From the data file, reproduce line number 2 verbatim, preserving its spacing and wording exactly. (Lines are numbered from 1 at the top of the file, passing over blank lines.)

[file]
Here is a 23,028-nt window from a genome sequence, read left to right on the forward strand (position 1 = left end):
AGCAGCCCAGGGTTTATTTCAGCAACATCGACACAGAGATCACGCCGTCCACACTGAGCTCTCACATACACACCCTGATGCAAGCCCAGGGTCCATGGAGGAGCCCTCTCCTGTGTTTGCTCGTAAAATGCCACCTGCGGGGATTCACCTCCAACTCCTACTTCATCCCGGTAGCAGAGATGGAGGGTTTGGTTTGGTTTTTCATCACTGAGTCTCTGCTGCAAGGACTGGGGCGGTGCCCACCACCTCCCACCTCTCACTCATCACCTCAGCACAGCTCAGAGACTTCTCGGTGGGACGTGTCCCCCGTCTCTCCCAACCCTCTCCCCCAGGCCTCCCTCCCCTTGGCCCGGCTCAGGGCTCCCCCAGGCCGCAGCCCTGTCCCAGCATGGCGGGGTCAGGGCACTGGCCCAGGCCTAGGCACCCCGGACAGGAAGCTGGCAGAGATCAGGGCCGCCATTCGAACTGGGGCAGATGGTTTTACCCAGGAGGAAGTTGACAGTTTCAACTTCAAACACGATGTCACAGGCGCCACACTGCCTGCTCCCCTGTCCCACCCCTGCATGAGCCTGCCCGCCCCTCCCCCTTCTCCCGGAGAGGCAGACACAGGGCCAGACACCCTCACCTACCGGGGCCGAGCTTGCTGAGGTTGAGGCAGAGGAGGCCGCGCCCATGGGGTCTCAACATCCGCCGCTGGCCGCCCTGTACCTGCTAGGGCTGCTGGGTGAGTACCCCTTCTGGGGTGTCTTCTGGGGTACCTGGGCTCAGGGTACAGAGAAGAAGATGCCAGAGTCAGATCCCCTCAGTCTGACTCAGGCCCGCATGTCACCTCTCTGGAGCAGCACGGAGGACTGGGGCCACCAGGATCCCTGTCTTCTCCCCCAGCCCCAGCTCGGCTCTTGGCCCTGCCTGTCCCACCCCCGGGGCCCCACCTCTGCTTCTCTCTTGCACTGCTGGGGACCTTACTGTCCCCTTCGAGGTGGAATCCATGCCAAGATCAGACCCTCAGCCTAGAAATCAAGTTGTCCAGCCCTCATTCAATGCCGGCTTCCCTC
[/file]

AGCAGCCCAGGGTTTATTTCAGCAACATCGACACAGAGATCACGCCGTCCACACTGAGCTCTCACATACACACCCTGATGCAAGCCCAGGGTCCATGGAGGAGCCCTCTCCTGTGTTTGCTCGTAAAATGCCACCTGCGGGGATTCACCTCCAACTCCTACTTCATCCCGGTAGCAGAGATGGAGGGTTTGGTTTGGTTTTTCATCACTGAGTCTCTGCTGCAAGGACTGGGGCGGTGCCCACCACCTCCCACCTCTCACTCATCACCTCAGCACAGCTCAGAGACTTCTCGGTGGGACGTGTCCCCCGTCTCTCCCAACCCTCTCCCCCAGGCCTCCCTCCCCTTGGCCCGGCTCAGGGCTCCCCCAGGCCGCAGCCCTGTCCCAGCATGGCGGGGTCAGGGCACTGGCCCAGGCCTAGGCACCCCGGACAGGAAGCTGGCAGAGATCAGGGCCGCCATTCGAACTGGGGCAGATGGTTTTACCCAGGAGGAAGTTGACAGTTTCAACTTCAAACACGATGTCACAGGCGCCACACTGCCTGCTCCCCTGTCCCACCCCTGCATGAGCCTGCCCGCCCCTCCCCCTTCTCCCGGAGAGGCAGACACAGGGCCAGACACCCTCACCTACCGGGGCCGAGCTTGCTGAGGTTGAGGCAGAGGAGGCCGCGCCCATGGGGTCTCAACATCCGCCGCTGGCCGCCCTGTACCTGCTAGGGCTGCTGGGTGAGTACCCCTTCTGGGGTGTCTTCTGGGGTACCTGGGCTCAGGGTACAGAGAAGAAGATGCCAGAGTCAGATCCCCTCAGTCTGACTCAGGCCCGCATGTCACCTCTCTGGAGCAGCACGGAGGACTGGGGCCACCAGGATCCCTGTCTTCTCCCCCAGCCCCAGCTCGGCTCTTGGCCCTGCCTGTCCCACCCCCGGGGCCCCACCTCTGCTTCTCTCTTGCACTGCTGGGGACCTTACTGTCCCCTTCGAGGTGGAATCCATGCCAAGATCAGACCCTCAGCCTAGAAATCAAGTTGTCCAGCCCTCATTCAATGCCGGCTTCCCTC